Four collective bargaining lessons from Dunkley v Kostal UK Ltd

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This Employment Tribunal case sent a small shock wave through Employee Relations earlier this year by finding that an employer (Kostal UK Ltd) acted unlawfully by making offers to individual employees in order to resolve a dispute on pay. This was held to be a prohibited inducement to prevent the workers’ terms and conditions or any of those terms being determined by collective bargaining.

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Bearing in mind that this strategy is (or has been) a common way in which employers have closed disputes over pay, this decision has provoked some interest. Unsurprisingly UNITE, who brought the case, have publicised it on their website and have used references to it in other Trade Union disputes over pay around the North and Midlands. The remedy is only one of the worrying aspects of the case. Each breach attracts a fine of £3,907 per worker. No reduction for contribution or conduct on the part of the Trade Union is applicable. The bill for Kostal UK Ltd is around £418,000 as two breaches for each union member were identified by the Tribunal.

This is uncharted territory for most companies.

This case will go to the Employment Appeal Tribunal in mid-November 2017, and the outcome will be interesting. In the meantime, some tips for employers in this situation need to be made clear. You must position yourself correctly:

 

  1. If you have reached stalemate in your Trade Union negotiations over pay or terms and conditions changes, it really needs to be an impasse. All stages of your procedure need to be followed and exhausted. If you have no formal procedure agreement, every effort should be made to involve the outside Union officials or indeed ACAS for that matter.
  2. All communications to the workforce or the Trade Union must reflect this. There must be no doubt that you are at the end of the road and it is a genuine impasse. Any indication that you are trying to by-pass the Union will be risky.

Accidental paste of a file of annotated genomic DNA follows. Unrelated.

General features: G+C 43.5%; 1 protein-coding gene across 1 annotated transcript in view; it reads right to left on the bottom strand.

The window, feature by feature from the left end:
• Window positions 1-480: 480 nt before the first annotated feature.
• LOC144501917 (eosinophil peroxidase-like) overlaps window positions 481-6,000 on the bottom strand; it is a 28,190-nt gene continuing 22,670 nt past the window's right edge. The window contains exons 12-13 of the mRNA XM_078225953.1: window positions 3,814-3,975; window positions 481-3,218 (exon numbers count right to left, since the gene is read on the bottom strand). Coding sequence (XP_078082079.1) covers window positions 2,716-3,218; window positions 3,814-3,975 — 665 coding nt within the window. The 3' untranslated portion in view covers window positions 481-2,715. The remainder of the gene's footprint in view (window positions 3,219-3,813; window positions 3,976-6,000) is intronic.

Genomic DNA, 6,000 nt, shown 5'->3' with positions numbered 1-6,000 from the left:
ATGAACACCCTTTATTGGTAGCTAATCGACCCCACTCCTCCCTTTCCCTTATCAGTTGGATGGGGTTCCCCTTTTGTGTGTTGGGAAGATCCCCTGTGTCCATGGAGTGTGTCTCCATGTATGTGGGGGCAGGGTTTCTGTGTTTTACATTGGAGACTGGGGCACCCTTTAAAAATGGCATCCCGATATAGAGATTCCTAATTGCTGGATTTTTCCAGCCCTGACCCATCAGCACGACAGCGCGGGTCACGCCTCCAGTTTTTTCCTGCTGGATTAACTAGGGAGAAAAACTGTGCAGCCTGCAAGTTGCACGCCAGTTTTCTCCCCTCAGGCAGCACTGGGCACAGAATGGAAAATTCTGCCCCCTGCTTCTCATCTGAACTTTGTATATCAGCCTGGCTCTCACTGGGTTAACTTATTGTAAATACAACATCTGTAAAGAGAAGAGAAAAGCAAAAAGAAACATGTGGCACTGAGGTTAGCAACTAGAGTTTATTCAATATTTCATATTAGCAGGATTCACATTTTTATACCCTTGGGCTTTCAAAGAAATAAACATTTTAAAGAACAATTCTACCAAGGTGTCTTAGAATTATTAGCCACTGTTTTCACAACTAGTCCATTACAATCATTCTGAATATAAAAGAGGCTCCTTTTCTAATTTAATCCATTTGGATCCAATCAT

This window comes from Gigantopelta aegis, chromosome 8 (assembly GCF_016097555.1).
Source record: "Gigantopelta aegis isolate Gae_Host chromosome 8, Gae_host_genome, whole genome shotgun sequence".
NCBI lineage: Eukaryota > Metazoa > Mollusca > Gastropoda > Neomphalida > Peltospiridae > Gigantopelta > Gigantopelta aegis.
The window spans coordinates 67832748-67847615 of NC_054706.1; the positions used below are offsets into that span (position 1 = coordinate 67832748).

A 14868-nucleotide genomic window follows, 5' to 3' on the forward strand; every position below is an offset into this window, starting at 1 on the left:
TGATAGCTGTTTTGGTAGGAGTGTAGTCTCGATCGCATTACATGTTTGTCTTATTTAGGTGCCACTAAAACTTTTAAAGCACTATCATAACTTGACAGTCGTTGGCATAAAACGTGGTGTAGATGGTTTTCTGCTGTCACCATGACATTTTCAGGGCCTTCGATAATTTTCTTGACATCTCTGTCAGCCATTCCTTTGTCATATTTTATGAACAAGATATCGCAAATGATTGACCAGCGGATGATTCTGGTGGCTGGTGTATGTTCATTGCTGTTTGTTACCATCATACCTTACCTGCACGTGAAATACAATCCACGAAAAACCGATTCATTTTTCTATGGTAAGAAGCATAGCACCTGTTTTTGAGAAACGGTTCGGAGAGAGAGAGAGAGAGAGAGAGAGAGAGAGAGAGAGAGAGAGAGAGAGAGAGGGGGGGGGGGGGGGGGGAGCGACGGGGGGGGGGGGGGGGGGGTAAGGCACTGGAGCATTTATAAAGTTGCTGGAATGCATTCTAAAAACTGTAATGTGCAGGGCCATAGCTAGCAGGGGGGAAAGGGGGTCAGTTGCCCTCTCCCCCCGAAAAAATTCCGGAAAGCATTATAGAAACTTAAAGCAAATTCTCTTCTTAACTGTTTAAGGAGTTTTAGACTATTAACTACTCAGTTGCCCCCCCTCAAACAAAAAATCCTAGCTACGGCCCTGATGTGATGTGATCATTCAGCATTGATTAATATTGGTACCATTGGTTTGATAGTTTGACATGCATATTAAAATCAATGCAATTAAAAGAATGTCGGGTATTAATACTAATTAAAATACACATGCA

3. Do not make an offer to individual employees. A general implementation of the pay award may be a better strategy, but any course of action must be accompanied by communications reflecting the ‘last resort’ nature of your actions and your intention to maintain and participate in all aspects of collective bargaining now and in the future. For example: “The door remains open to further discussions to help resolve the current situation”.
  4. If the dispute involves changing terms and conditions, then further advice may be needed. This is uncharted territory for most companies and indeed employment law experts, so some care must be taken to avoid the significant liabilities attached to these claims.

 

How we can help

Chris Harries is a Barrister and EEF’s National Head of Employee Relations. Chris provides advice, guidance and practical support on the employee relations arrangements and employee disputes to organisations of all sizes and across all sectors.  

As a trusted advisor at the negotiation table, EEF has the expertise and sector-specific experience to help. Here are a few advantages of working with us:

  • Unrivalled expertise and experience of operating in sectors influenced by the trade union dynamic
  • Best in class training provision from qualified tutors who understand the issues that matter to you, delivered on-site or at dedicated locations throughout the UK
  • Industry and policy insight that that keeps you ahead of the pack
  • Leading employment law consultants in UK manufacturing and engineering industry
  • Strong regional footprint with offices and consultants around the country allowing easy access to any workplace

 

To find out how our Employee Relations experts can support your business, call 0808 168 5874 or email HRenquire@eef.org.uk

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National Head of Employee Relations

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